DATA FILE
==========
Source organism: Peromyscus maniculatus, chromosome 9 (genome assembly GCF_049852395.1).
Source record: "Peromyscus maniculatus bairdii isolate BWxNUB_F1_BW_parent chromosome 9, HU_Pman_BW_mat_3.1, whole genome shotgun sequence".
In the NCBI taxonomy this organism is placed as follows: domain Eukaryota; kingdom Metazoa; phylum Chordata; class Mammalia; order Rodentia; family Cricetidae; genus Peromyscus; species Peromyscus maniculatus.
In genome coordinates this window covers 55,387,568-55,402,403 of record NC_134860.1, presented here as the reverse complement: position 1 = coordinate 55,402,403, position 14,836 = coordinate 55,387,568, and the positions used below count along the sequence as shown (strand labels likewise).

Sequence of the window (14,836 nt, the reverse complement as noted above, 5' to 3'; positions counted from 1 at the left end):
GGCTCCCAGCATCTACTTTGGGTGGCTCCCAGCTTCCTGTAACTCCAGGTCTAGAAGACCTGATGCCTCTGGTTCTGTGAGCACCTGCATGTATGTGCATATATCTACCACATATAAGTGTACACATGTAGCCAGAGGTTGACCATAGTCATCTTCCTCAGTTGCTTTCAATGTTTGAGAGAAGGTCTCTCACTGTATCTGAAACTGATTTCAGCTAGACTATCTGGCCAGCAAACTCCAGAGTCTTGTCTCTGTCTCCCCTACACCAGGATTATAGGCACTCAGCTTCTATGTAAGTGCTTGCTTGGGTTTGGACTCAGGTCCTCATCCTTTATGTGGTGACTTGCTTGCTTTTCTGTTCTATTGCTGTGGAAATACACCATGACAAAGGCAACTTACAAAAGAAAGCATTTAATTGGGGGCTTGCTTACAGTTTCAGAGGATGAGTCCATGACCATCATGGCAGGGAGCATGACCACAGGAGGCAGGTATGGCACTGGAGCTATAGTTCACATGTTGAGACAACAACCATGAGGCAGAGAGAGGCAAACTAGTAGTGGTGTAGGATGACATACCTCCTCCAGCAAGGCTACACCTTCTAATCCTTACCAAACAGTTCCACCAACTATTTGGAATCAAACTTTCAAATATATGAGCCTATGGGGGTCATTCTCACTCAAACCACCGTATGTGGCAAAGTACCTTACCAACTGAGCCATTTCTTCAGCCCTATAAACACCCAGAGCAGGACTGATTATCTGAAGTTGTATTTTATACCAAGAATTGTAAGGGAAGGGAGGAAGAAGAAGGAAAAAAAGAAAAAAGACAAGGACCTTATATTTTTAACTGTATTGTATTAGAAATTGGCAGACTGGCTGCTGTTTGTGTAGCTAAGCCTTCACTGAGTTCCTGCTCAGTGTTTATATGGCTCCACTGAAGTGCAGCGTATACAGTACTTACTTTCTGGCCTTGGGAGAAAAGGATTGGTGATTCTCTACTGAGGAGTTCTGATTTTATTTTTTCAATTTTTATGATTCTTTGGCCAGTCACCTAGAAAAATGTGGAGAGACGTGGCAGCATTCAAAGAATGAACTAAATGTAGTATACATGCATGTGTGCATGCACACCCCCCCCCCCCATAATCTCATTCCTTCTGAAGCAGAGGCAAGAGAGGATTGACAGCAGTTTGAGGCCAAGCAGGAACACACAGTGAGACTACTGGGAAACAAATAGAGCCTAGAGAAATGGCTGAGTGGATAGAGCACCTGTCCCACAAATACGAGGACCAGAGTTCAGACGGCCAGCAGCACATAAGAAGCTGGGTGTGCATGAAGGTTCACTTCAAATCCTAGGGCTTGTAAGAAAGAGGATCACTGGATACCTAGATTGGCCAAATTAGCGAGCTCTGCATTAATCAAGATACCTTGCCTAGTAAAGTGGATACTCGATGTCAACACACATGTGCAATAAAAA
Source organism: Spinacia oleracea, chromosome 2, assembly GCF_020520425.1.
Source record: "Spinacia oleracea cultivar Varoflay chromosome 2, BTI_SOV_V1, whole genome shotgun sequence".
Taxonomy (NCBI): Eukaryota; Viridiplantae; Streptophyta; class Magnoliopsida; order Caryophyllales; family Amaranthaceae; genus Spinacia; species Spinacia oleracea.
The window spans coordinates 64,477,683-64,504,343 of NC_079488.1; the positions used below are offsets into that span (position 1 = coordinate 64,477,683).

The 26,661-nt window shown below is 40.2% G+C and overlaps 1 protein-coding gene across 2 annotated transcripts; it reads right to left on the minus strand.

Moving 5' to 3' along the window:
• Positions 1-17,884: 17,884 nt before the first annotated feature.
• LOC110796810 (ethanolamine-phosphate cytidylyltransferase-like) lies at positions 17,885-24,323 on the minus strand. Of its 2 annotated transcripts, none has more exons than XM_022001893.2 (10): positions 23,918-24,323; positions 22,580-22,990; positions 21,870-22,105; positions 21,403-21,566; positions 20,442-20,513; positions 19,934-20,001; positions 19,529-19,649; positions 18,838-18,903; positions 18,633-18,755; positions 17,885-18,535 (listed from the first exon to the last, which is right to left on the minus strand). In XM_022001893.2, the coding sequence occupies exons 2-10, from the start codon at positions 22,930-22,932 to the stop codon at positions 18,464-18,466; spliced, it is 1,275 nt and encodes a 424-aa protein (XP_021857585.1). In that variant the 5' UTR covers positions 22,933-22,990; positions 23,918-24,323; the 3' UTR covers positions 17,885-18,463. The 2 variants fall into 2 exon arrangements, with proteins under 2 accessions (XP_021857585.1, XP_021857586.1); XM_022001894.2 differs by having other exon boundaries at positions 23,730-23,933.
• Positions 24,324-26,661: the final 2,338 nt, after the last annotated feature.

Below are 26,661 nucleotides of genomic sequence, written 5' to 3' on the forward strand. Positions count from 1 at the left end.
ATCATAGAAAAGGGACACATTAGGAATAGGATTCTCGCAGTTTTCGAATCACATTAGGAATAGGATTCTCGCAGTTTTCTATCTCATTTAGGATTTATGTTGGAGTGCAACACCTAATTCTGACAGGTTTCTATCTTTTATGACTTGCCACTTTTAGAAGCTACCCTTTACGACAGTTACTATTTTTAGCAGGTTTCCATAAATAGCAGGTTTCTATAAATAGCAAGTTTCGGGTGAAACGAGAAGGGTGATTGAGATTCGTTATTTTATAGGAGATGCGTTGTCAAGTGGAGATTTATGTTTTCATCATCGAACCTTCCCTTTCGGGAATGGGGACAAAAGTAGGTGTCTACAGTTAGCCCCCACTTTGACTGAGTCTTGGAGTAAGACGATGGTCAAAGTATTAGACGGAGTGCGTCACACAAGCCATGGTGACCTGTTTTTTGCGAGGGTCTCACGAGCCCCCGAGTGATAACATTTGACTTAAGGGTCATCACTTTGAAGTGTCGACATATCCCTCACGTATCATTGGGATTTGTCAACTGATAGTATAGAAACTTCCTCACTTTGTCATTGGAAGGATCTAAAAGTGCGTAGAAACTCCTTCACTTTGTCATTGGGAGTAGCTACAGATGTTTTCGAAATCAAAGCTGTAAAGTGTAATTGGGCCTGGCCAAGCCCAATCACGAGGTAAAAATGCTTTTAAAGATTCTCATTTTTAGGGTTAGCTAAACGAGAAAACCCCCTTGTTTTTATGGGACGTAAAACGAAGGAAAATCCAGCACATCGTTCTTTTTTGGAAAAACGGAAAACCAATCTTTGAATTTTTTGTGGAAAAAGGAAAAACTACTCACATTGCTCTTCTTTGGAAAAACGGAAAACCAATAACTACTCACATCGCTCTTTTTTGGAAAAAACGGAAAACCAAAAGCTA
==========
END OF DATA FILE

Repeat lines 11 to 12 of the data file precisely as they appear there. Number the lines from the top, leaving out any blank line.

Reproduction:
The 26,661-nt window shown below is 40.2% G+C and overlaps 1 protein-coding gene across 2 annotated transcripts; it reads right to left on the minus strand.

Moving 5' to 3' along the window: